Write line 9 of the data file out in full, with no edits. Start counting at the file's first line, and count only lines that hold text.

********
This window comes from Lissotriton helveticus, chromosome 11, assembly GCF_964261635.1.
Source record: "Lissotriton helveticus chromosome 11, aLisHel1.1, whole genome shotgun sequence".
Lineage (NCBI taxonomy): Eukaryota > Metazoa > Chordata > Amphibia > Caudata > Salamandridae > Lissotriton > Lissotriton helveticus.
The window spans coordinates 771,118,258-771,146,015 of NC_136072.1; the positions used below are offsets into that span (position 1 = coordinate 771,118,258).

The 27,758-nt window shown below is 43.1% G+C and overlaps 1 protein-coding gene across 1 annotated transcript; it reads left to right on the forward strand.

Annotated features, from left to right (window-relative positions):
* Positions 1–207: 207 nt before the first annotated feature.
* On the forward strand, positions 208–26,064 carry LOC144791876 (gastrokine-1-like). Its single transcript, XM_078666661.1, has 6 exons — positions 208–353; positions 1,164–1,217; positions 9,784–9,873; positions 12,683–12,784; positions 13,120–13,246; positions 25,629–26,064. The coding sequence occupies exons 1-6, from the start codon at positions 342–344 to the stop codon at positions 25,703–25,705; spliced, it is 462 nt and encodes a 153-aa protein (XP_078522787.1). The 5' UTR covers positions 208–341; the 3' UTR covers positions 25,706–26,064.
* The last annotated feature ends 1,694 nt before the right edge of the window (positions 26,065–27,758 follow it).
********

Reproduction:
* The last annotated feature ends 1,694 nt before the right edge of the window (positions 26,065–27,758 follow it).